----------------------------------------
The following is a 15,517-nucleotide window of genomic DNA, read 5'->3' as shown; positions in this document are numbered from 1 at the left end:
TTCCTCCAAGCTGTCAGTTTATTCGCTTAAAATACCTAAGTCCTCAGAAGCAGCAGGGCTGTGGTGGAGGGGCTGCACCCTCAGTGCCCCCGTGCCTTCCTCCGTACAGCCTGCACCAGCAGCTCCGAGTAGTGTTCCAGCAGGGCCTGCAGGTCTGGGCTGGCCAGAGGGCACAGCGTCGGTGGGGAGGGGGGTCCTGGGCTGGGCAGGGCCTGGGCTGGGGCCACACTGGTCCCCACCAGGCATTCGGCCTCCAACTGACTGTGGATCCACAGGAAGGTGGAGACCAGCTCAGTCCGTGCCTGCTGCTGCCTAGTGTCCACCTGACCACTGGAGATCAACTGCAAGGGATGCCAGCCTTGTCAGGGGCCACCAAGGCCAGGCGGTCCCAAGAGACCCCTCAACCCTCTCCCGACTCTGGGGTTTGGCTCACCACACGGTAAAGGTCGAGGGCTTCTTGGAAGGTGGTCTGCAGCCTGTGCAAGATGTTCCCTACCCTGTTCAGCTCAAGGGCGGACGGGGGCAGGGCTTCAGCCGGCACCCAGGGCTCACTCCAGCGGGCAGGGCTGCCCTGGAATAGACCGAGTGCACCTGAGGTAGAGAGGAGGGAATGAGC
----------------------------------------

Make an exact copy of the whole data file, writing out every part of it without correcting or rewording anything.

The following is a 15,517-nucleotide window of genomic DNA, read 5'->3' as shown; positions in this document are numbered from 1 at the left end:
TTCCTCCAAGCTGTCAGTTTATTCGCTTAAAATACCTAAGTCCTCAGAAGCAGCAGGGCTGTGGTGGAGGGGCTGCACCCTCAGTGCCCCCGTGCCTTCCTCCGTACAGCCTGCACCAGCAGCTCCGAGTAGTGTTCCAGCAGGGCCTGCAGGTCTGGGCTGGCCAGAGGGCACAGCGTCGGTGGGGAGGGGGGTCCTGGGCTGGGCAGGGCCTGGGCTGGGGCCACACTGGTCCCCACCAGGCATTCGGCCTCCAACTGACTGTGGATCCACAGGAAGGTGGAGACCAGCTCAGTCCGTGCCTGCTGCTGCCTAGTGTCCACCTGACCACTGGAGATCAACTGCAAGGGATGCCAGCCTTGTCAGGGGCCACCAAGGCCAGGCGGTCCCAAGAGACCCCTCAACCCTCTCCCGACTCTGGGGTTTGGCTCACCACACGGTAAAGGTCGAGGGCTTCTTGGAAGGTGGTCTGCAGCCTGTGCAAGATGTTCCCTACCCTGTTCAGCTCAAGGGCGGACGGGGGCAGGGCTTCAGCCGGCACCCAGGGCTCACTCCAGCGGGCAGGGCTGCCCTGGAATAGACCGAGTGCACCTGAGGTAGAGAGGAGGGAATGAGC